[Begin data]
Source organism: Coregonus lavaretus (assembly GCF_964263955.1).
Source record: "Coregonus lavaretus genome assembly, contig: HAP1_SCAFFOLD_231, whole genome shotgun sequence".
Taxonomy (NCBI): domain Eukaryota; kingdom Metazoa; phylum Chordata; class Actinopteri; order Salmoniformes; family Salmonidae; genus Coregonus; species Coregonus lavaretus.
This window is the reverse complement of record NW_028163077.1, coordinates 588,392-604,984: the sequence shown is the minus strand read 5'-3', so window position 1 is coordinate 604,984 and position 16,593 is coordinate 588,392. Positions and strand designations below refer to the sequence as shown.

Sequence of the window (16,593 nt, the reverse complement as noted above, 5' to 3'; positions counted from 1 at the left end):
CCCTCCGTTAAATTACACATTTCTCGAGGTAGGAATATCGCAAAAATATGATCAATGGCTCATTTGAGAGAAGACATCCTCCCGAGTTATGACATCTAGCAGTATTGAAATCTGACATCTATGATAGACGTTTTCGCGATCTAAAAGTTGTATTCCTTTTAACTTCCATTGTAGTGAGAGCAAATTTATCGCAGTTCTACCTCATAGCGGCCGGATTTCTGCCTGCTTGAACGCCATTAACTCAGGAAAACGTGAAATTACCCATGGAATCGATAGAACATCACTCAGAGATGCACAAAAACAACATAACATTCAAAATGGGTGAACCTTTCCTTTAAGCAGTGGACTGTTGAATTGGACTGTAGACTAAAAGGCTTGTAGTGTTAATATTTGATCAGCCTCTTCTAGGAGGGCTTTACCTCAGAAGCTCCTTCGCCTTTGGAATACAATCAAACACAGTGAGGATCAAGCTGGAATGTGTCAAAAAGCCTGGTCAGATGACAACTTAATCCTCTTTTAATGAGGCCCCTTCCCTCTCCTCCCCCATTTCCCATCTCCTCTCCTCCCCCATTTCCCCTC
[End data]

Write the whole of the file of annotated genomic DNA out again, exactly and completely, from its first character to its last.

Source organism: Coregonus lavaretus (assembly GCF_964263955.1).
Source record: "Coregonus lavaretus genome assembly, contig: HAP1_SCAFFOLD_231, whole genome shotgun sequence".
Taxonomy (NCBI): domain Eukaryota; kingdom Metazoa; phylum Chordata; class Actinopteri; order Salmoniformes; family Salmonidae; genus Coregonus; species Coregonus lavaretus.
This window is the reverse complement of record NW_028163077.1, coordinates 588,392-604,984: the sequence shown is the minus strand read 5'-3', so window position 1 is coordinate 604,984 and position 16,593 is coordinate 588,392. Positions and strand designations below refer to the sequence as shown.

Sequence of the window (16,593 nt, the reverse complement as noted above, 5' to 3'; positions counted from 1 at the left end):
CCCTCCGTTAAATTACACATTTCTCGAGGTAGGAATATCGCAAAAATATGATCAATGGCTCATTTGAGAGAAGACATCCTCCCGAGTTATGACATCTAGCAGTATTGAAATCTGACATCTATGATAGACGTTTTCGCGATCTAAAAGTTGTATTCCTTTTAACTTCCATTGTAGTGAGAGCAAATTTATCGCAGTTCTACCTCATAGCGGCCGGATTTCTGCCTGCTTGAACGCCATTAACTCAGGAAAACGTGAAATTACCCATGGAATCGATAGAACATCACTCAGAGATGCACAAAAACAACATAACATTCAAAATGGGTGAACCTTTCCTTTAAGCAGTGGACTGTTGAATTGGACTGTAGACTAAAAGGCTTGTAGTGTTAATATTTGATCAGCCTCTTCTAGGAGGGCTTTACCTCAGAAGCTCCTTCGCCTTTGGAATACAATCAAACACAGTGAGGATCAAGCTGGAATGTGTCAAAAAGCCTGGTCAGATGACAACTTAATCCTCTTTTAATGAGGCCCCTTCCCTCTCCTCCCCCATTTCCCATCTCCTCTCCTCCCCCATTTCCCCTC